Sunday, October 23, 2016

Pre-Conference Jitters

Although many get nervous before giving a presentation, my pre-conference anxiety is usually a bit different.

Will the airport be easy to navigate? Where will ground transportation be located?

I gave up on taking public transportation in unfamiliar cities, despite being a poor graduate student. Navigating a public transit system I take daily can still present with visual challenges. I’ve decided that adding an unfamiliar public transit makes travel unnecessarily complicated. Nonetheless, finding one’s way to cabs and ubers in busy airports with convoluted ground transportation can be challenging and stressful!

How will I get from my hotel to where the conference is being held? Where will registration be? Will I need to fill out paperwork or forms on a computer? If so, will there be someone there who can help me?

I’m learning that sometimes it is easiest to ask for help. For years, I stubbornly pulled out my magnifiers and tackled check-in and registration forms. If an employee or volunteer is available to help me, my time and effort is better spent elsewhere. Using a handheld digital magnifier, though exceptionally useful, is still more time-consuming and arduous than borrowing someone else’s eyes.

Will the program materials be offered digitally? How will I keep track of the talks or posters I wish to attend?

Luckily, more and more conferences offer digital programs or apps. However, few of these take into account accessibility features like text-to-speech or Voice Over to enable low vision users to listen to content.  This means I often resort to lots of zooming and scanning, which is slow. Especially when I cannot create a personalized schedule, it can take embarrassingly long to find upcoming talks, which of those I wish to attend, and where in the conference center I need to go. 

Will room numbers be labeled large enough and in a bright enough space that I can see at least some of them?

I have gotten in the habit of reading a single room sign and counting offices or rooms to determine where to go. For example, if I see I am at room 310 and I am looking for 320, it should be the fifth room on that same side. This of course assumes that rooms are numbered intuitively, and that all even numbered rooms are on one side. When this isn’t the case, or when there is poor signage or lighting, I fumble between taking photos on my phone to enlarge the image and using my monocular.

While at the conference, what will I need to do in order to network?  Have I organized my materials to know who is speaking when?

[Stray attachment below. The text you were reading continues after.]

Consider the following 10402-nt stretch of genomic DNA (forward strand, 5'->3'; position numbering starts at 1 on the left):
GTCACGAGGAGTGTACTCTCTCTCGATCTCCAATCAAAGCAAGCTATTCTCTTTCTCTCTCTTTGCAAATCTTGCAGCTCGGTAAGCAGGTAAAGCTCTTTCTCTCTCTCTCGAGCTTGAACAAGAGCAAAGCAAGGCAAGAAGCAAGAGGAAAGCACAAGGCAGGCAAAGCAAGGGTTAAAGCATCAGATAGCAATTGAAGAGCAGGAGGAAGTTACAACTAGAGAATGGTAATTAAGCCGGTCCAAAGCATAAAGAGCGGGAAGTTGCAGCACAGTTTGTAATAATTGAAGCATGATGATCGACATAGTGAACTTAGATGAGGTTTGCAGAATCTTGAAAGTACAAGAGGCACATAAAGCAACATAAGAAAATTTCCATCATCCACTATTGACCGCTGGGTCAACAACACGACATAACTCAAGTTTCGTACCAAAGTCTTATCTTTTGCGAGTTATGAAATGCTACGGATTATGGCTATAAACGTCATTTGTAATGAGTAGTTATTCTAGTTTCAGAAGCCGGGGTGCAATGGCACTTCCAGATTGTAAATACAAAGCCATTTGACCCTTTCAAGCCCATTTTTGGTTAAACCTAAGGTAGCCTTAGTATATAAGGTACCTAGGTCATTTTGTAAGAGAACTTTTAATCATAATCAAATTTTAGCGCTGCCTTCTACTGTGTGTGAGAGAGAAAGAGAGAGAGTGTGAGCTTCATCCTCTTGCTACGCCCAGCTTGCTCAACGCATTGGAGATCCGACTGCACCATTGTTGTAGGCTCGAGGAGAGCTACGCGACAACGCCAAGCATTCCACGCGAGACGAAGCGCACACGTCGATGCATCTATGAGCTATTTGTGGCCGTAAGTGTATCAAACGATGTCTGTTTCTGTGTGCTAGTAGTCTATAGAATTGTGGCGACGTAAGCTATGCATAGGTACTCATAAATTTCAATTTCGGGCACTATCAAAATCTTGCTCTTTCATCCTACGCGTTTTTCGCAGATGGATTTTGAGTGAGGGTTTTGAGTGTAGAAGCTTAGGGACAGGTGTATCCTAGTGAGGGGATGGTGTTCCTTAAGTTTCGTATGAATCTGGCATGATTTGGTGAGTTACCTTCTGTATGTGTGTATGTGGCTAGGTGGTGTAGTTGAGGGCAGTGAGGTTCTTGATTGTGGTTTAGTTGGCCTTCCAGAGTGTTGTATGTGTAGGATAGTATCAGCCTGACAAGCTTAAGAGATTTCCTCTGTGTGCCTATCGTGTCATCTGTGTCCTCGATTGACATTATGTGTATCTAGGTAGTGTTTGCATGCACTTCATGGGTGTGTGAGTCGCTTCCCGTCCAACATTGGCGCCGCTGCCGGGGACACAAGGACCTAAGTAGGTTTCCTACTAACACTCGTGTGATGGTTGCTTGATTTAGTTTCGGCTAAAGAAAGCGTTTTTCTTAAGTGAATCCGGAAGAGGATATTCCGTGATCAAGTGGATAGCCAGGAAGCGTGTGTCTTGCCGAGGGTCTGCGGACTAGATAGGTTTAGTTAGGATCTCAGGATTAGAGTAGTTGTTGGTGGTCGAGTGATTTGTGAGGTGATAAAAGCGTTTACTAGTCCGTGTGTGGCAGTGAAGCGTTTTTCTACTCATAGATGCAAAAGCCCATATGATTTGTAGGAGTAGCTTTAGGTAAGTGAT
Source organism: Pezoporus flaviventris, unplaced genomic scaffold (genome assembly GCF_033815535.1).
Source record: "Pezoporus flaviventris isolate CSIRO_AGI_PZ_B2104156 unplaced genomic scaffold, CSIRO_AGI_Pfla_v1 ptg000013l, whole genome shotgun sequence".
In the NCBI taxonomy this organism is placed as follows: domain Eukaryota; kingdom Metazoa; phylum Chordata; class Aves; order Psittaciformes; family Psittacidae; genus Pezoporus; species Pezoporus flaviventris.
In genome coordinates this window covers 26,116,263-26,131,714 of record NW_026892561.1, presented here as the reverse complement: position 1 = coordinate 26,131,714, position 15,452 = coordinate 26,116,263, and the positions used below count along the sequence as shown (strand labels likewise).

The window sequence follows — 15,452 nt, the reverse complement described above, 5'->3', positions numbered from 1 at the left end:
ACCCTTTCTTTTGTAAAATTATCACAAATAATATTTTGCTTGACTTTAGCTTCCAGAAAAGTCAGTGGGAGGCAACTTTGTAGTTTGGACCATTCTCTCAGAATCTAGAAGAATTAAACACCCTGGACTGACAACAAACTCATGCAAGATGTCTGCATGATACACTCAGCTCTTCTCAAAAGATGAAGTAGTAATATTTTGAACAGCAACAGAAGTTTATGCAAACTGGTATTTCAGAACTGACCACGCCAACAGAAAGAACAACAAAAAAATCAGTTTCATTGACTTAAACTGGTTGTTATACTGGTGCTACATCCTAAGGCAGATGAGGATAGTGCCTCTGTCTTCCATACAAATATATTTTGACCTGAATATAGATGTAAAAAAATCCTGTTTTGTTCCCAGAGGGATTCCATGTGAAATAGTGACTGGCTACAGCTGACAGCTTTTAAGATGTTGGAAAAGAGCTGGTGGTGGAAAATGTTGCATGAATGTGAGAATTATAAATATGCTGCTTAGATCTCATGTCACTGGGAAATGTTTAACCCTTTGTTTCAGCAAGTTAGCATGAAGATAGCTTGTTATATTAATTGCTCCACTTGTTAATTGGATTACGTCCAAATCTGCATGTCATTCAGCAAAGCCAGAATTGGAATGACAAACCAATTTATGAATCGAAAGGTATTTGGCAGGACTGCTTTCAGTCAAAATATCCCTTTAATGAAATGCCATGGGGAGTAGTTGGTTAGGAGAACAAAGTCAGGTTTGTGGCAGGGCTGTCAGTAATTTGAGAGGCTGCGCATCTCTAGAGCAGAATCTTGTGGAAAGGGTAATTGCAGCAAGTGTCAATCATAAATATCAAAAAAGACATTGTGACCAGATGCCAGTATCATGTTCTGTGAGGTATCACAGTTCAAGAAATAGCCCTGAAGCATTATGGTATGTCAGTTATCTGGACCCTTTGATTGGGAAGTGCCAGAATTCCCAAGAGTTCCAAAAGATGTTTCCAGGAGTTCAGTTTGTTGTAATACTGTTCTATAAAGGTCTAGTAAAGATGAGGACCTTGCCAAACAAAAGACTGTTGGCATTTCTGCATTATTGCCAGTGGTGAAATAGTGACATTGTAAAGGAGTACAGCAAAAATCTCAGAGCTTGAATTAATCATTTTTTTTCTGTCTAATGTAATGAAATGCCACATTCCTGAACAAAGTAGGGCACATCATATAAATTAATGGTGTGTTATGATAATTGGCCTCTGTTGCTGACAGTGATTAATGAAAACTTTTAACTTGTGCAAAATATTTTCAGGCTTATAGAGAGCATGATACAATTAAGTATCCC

I cannot see name-tags. I cannot recognize people from less than a few feet away.  I cannot see content during presentations, which means I cannot see the names of presenters or the institution with which they’re affiliated. This can present obstacles to professional networking. Often, I prepare ahead of time by noting who I should try to meet during which presentations.

During a few serendipitous occasions, it has been a good thing to be unaware with whom I’m speaking at a professional conference. Earlier this year, I happened to be in the breakfast line behind a rock star researcher. I struck up a casual conversation that became an exchange about research. Had I seen who he was, I would not have uttered a word, let alone discussed my research!  To this day I wouldn’t have known if it weren’t for a fellow graduate student who came up to me afterward.

Of course, I have anxiety about the actual presentation. Will I be able to memorize the content – the order of slides, of bullet points? Am I going to forget some of the significant values?

I cannot read powerpoint slides or posters when I present. This means that for both talks and poster presentations, I must memorize all of the relevant content. I get nervous that someone will ask me a question about a statistic I haven’t memorized, and I will have to grope for context by asking, “wait, to what value are you referring? What was that standard deviation?”

Because it can be challenging to memorize the detailed content of presentations, I avoid animations that display text in a specific order. Unless it is especially intuitive, it is hard for me to remember what content is associated with which bullet points.  Memorizing the order of slides and the corresponding content is hard enough!

How to ask and answer questions?            

I cannot see when someone is looking to me to ask a question. This means I often awkwardly take the floor from others, or wait way too long after someone’s glanced at me to signal it’s my turn. I cannot see when others raise their hands. When I teach classes, I simply announce that this is the case and students should say something if I miss them. But, it feels awkward and revealing to say that to a room filled with professionals I know only by their journal articles.

My pre-conference self-talk: no matter what, it will all be fine. Ideally, this upcoming conference will have accessible programs and signage. Hopefully, I have enough time beforehand to prepare my program, bookmarking talks to attend and people I want to find. With any luck, the airport and city are easy to navigate. But, if the center is hard to get around or discerning the next talk in my program is overwhelming, I can always ask for help.

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